I don't remember much about the walk. I do remember thinking that the walkers round here are different to those on the Pennine Way; some are chatty and most are friendly, but there are quite a few walkers on the West Highland Way who are downright bizarre. As I've already mentioned, the Pennine Way is so utterly unforgiving that there's an instant camaraderie between those who have survived the first few days; sure, there are plenty of weirdoes doing it for the umpteenth time who actually seem to enjoy the bloody thing, but at least everyone is friendly. Basically, people say hello on the Pennine Way; on the West Highland Way, though, that's not always the case.
A perfect example happened earlier today. I decided to sit down for lunch in a small grassy clearing overlooking Crianlarich; it was a pleasant place, and being a brief respite from the pain I remember it as the highlight of the day. But some highlights are short-lived, for ten minutes into my sandwich along came a man with two boys in tow, all of them carrying packs and no doubt tackling the West Highland Way as part of a family bonding exercise. I'd said hello to them as I'd passed them earlier, something I insist on doing to everyone; it's only polite to be polite, after all, even if it falls on deaf ears, which is precisely what happened. This time the three of them sat down right next to me without even acknowledging my existence, spilling their packs onto the ground and arguing about who got which rolls and how much food there was for lunch. I didn't mind too much – walks this busy are there to be shared – but despite trying to catch the man's eye to nod a greeting, I was soundly ignored. None of them took any notice of me at all; it was as if I wasn't there, and I couldn't believe it. My peaceful lunch break in splendid isolation had just been invaded by the rudest family on the planet.
I kept looking over, hoping for some recognition. When you've just said goodbye to your girlfriend and your leg is burning with pain, a friendly hello or a swapped anecdote is like manna from heaven, and I was stunned to be so completely overlooked. They just rolled around in their own juices, arguing over food in their gentle Scottish accents; I'd have understood if they'd been from overseas, as language can be a terrifying barrier, but these were locals and here they were, blatantly ignoring someone just ten feet away from them. Even when I got up, packed my bag and shuffled off past them, they continued to avoid the fact that I was there. It deflated me completely; I felt thoroughly unloved.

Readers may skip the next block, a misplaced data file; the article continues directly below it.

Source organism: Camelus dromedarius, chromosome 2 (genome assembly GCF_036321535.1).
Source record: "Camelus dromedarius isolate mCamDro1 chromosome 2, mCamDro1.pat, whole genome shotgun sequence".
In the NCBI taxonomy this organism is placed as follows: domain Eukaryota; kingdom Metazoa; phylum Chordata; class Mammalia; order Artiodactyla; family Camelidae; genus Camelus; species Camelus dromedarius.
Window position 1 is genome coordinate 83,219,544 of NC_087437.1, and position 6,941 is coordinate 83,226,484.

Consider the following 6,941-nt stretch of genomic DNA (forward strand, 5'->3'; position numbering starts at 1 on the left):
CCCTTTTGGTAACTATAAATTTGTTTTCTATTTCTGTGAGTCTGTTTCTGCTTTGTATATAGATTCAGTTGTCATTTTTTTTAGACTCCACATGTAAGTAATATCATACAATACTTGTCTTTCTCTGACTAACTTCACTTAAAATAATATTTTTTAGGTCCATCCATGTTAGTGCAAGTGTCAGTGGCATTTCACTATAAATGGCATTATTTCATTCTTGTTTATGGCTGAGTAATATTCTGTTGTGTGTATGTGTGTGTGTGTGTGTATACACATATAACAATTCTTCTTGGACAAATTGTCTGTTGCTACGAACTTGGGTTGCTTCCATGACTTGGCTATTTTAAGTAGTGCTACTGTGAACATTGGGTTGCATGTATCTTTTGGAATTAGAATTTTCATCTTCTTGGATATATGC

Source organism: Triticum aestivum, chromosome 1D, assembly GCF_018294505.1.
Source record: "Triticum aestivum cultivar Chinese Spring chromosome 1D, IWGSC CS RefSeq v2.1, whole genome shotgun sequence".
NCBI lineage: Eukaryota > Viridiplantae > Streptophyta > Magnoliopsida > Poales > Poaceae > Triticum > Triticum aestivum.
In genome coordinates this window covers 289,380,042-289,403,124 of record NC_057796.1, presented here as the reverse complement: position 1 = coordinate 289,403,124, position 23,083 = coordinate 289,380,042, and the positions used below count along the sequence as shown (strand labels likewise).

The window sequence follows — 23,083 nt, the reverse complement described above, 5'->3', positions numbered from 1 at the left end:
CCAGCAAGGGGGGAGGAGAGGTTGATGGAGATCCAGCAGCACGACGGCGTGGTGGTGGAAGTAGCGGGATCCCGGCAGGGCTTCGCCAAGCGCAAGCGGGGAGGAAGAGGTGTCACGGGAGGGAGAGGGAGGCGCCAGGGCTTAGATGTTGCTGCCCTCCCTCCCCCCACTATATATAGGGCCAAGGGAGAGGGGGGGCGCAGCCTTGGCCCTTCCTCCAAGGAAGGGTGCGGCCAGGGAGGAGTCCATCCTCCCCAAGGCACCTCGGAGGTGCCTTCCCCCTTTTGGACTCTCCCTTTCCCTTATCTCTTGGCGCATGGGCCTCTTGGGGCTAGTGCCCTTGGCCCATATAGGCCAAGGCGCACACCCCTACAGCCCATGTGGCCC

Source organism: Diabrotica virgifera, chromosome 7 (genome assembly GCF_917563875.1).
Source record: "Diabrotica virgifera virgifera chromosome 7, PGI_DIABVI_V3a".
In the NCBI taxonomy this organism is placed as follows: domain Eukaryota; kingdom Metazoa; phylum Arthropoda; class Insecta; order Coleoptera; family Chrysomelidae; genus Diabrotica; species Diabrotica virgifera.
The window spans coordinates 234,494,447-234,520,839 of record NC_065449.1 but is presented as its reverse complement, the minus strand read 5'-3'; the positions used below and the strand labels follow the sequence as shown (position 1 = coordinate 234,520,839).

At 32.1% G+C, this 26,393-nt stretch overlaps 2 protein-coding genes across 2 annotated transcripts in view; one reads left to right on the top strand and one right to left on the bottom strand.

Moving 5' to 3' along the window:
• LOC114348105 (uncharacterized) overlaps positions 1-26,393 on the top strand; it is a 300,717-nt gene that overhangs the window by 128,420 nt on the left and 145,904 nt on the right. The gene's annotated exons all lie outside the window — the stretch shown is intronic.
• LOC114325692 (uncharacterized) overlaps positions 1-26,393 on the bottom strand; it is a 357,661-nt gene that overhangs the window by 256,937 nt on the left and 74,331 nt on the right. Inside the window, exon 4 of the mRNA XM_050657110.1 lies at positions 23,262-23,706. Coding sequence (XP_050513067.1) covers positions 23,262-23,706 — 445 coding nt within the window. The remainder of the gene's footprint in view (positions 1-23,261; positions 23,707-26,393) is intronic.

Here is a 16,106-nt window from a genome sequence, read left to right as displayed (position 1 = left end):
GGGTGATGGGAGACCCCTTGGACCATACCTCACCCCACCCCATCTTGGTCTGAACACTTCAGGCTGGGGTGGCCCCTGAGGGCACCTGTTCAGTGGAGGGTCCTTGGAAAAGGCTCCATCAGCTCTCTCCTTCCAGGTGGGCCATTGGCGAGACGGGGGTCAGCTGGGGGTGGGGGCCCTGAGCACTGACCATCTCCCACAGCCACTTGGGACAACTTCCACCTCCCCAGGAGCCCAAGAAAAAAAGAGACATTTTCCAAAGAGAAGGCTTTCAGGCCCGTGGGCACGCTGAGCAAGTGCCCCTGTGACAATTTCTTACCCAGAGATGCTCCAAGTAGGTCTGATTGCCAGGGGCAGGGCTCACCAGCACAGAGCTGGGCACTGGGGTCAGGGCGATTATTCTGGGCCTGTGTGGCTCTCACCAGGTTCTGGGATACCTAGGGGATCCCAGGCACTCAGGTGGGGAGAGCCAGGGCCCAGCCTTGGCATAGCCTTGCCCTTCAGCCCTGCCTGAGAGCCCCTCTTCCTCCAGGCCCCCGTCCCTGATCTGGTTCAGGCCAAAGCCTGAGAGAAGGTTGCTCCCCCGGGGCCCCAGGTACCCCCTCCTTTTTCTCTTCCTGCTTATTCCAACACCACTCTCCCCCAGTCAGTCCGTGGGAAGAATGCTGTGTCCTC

Despite the continuing agony in my shin I eventually reached Tyndrum and fell into a shared hut that provided a basic but acceptable home to six bunk beds, a shower and a kitchen. My timing couldn't have been better, for as soon as I'd dumped my bag, popped into the village for my customary ice-cold Irn-Bru and returned to write up the day, the heavens opened in the most almighty downpour. Thunder shook my wooden hut, the power went dead and the rain fell in rods, soaking the poor man outside who'd only managed to erect the inside of his tent before the freak shower hit.
It lasted for ten minutes and then the skies cleared, the power flicked back on and the sun came out. So today could have been worse; I could have been totally drenched too, though if tomorrow is as painful as today, that will be scant comfort.
I also noticed that the man with the drenched tent was the same man who had steadfastly refused to acknowledge my existence back in Crianlarich. Perhaps that was the highlight of my day after all...